“The Senate’s actions today were a big win for injustice and inequality — and they endanger working communities across the United States,” Robinson added.

CFPB roundup: Measures to remove auto finance guidance and Mulvaney on the Hill


In another busy week of activities associated with the Consumer Financial Protection Bureau, the American Financial Services Association joined with the National Automobile Dealers Association and other sister trade associations in supporting S.J. Resolution 57 to disapprove the CFPB’s 2013 auto finance guidance.

On March 22, Sen. Jerry Moran (R-Kan.) introduced S.J. Res. 57. This legislation has been co-sponsored by 20 senators. Then earlier this week, Rep. Lee Zeldin (R-N.Y.) introduced H.J Resolution 132, the House companion to S.J. Res. 57.

AFSA explained these two pieces of legislation are unique Congressional Review Act (CRA) resolutions. As such, these resolutions need only a simple majority to pass and cannot be filibustered in the Senate.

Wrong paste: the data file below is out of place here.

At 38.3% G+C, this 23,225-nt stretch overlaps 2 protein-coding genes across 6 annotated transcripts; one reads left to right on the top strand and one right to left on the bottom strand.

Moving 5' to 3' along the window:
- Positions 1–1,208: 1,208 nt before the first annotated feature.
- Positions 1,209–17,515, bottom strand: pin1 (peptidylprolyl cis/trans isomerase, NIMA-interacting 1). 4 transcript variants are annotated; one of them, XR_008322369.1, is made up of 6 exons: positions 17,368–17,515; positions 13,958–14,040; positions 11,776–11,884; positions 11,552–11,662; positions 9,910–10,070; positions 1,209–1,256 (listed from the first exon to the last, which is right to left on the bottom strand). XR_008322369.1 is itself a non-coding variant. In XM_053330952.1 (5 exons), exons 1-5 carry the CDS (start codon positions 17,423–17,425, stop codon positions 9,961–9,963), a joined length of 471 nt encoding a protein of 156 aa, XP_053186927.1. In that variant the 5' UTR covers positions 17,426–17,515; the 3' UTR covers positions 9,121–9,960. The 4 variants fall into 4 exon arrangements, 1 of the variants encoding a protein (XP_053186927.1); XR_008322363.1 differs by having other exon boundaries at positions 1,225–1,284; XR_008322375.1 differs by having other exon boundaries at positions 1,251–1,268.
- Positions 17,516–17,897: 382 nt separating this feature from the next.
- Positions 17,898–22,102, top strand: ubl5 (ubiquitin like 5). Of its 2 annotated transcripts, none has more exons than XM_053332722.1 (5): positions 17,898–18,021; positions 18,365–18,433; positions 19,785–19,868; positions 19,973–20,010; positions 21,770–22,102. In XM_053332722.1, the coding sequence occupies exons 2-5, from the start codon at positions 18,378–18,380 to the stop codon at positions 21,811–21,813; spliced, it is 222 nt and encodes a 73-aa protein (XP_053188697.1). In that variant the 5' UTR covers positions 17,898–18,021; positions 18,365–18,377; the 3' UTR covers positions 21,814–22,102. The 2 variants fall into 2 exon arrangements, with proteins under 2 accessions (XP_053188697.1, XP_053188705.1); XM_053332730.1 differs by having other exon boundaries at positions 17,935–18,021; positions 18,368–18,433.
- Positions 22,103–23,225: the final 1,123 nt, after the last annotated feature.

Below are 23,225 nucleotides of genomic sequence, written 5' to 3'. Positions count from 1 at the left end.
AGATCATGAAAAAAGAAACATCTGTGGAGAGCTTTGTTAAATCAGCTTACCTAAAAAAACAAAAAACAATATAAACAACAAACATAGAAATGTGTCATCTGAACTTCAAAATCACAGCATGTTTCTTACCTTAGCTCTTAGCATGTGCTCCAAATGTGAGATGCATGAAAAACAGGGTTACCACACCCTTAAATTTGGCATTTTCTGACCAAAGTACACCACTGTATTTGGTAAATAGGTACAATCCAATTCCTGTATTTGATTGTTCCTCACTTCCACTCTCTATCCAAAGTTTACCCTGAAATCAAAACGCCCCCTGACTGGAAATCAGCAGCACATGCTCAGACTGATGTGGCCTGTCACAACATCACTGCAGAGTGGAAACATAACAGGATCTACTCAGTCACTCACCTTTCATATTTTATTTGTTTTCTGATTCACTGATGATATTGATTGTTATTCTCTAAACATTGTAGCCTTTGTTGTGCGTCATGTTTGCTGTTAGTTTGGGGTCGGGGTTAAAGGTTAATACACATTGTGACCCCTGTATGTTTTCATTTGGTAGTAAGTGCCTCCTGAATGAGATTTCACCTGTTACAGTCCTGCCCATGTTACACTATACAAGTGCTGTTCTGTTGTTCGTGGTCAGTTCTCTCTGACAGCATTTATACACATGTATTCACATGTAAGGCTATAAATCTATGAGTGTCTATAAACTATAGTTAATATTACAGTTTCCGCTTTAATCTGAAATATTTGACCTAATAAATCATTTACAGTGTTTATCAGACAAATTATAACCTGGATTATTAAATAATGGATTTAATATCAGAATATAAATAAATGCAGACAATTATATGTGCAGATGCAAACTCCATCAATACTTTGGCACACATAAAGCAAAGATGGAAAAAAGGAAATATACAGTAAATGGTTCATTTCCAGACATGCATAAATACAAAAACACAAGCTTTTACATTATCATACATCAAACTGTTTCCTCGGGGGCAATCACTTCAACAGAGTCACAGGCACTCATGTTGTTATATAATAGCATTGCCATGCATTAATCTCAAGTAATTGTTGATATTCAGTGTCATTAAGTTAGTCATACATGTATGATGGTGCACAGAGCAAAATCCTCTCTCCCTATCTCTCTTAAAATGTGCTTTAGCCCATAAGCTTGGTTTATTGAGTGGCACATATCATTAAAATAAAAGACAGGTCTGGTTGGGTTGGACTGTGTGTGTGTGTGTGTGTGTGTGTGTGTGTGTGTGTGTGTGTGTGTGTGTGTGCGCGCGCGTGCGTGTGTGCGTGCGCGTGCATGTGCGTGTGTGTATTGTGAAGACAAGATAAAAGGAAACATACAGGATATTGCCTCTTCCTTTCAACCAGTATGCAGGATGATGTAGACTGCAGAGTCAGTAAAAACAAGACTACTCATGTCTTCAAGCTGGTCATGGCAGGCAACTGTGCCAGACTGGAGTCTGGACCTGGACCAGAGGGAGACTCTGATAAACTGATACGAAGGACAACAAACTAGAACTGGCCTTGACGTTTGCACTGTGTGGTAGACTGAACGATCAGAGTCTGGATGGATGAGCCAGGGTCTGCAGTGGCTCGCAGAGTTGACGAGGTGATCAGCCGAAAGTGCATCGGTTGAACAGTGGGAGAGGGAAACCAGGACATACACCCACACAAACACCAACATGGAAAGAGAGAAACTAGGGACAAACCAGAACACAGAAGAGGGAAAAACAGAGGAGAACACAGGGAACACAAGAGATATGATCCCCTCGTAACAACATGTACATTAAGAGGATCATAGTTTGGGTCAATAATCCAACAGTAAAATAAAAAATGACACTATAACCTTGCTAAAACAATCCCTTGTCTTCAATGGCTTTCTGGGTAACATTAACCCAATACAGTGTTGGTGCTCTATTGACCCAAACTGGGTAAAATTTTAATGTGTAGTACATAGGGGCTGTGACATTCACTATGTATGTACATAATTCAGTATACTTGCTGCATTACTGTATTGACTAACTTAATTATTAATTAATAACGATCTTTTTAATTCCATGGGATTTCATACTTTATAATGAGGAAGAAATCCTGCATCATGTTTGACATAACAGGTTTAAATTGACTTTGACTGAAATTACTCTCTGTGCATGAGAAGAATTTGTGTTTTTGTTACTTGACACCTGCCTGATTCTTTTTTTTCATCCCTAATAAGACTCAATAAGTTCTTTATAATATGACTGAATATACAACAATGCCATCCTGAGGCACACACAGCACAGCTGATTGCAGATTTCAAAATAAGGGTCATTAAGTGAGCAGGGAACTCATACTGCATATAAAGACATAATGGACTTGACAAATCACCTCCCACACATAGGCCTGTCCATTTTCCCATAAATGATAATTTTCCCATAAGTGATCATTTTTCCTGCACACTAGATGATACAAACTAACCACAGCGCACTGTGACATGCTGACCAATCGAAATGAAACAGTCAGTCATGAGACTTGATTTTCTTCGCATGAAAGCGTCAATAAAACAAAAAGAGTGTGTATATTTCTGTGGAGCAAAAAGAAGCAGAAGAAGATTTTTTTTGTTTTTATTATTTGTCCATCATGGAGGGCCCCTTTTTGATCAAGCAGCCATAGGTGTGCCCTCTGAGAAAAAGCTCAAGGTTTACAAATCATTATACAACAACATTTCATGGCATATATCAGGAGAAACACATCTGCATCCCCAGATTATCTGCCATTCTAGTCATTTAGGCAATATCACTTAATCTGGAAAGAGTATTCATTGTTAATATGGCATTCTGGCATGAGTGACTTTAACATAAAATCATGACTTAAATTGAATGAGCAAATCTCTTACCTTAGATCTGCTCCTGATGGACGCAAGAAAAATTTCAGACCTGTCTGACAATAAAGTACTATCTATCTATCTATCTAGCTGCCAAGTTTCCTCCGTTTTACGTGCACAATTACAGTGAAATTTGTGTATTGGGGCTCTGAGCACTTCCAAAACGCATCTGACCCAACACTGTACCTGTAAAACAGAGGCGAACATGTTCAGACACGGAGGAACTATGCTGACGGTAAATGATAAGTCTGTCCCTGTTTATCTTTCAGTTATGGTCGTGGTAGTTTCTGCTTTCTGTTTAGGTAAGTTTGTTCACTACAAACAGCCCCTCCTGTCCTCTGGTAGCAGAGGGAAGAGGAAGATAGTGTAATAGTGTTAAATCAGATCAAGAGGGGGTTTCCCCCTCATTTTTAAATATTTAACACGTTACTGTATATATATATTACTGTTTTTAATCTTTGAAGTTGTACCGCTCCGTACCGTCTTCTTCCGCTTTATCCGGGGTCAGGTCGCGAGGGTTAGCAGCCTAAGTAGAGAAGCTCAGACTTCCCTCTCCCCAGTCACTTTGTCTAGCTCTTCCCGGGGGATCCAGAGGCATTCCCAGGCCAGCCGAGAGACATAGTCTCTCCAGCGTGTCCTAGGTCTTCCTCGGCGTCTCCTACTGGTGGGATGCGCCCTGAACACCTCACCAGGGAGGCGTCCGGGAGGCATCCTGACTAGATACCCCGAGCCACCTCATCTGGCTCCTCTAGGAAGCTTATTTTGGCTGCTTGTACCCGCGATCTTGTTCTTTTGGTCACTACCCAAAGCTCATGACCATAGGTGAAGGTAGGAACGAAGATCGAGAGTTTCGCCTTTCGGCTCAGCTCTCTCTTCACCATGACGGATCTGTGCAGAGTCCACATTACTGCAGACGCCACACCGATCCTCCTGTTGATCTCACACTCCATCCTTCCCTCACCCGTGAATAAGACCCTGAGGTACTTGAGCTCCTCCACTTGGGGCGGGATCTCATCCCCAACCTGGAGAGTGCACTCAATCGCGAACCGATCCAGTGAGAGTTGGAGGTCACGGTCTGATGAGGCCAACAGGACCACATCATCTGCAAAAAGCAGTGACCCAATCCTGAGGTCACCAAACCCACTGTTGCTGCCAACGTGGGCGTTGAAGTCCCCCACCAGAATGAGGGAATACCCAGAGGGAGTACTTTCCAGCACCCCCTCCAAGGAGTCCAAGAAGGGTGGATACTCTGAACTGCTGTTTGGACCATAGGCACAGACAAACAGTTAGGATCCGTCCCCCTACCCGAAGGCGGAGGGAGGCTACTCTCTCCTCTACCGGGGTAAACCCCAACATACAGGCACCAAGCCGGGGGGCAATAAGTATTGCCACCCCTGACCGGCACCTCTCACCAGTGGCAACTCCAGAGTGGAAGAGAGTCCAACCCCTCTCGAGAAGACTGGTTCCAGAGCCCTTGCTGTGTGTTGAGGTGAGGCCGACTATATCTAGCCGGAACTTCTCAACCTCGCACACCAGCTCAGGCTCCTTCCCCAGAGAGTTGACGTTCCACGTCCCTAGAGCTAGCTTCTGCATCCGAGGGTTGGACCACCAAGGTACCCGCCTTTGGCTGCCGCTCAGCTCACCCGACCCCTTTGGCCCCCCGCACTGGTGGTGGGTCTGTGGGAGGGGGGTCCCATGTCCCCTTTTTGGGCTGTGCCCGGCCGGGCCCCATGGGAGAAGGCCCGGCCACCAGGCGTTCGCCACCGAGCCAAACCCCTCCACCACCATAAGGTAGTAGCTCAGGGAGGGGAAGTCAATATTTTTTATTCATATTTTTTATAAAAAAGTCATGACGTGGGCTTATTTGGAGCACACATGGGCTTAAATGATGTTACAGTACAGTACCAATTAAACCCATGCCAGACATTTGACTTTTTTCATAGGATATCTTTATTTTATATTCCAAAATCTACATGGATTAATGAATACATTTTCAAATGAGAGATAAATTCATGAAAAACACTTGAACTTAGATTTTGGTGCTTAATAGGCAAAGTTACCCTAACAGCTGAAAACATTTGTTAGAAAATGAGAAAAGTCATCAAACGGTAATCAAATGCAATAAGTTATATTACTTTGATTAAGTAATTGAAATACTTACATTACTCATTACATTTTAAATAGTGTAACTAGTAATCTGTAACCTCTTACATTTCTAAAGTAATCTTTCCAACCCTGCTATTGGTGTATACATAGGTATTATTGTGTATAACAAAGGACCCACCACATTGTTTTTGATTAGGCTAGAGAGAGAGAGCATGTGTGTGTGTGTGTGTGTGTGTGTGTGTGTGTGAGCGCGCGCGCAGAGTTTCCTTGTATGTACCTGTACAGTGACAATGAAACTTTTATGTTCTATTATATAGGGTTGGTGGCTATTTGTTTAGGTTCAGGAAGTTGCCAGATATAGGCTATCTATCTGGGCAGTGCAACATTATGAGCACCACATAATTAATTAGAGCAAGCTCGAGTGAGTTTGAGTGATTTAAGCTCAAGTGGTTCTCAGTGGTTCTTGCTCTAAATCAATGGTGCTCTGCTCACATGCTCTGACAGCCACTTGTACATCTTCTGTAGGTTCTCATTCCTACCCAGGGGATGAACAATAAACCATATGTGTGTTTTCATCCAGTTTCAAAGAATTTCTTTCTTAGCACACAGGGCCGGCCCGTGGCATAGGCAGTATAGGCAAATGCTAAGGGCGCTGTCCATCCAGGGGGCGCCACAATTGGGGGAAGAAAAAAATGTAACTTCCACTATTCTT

The associations reiterated that the CFPB auto financing policy, issued through guidance, directed fundamental market changes “without a transparent rulemaking process to assess the impact on consumers.

“This guidance was issued without any public comment, consultation with CFPB’s sister agencies or transparency,” AFSA continued in a statement.

“AFSA supports Sen. Moran and Rep. Zeldin for taking the lead on this initiative. A vote in Congress is possible later this month,” the organization went on to say.

NADA explained that it supports S.J. Res. 57/H.J. Res. 132 because the CFPB’s guidance pressured indirect auto finance companies to eliminate consumer discounts on auto credit by dealers.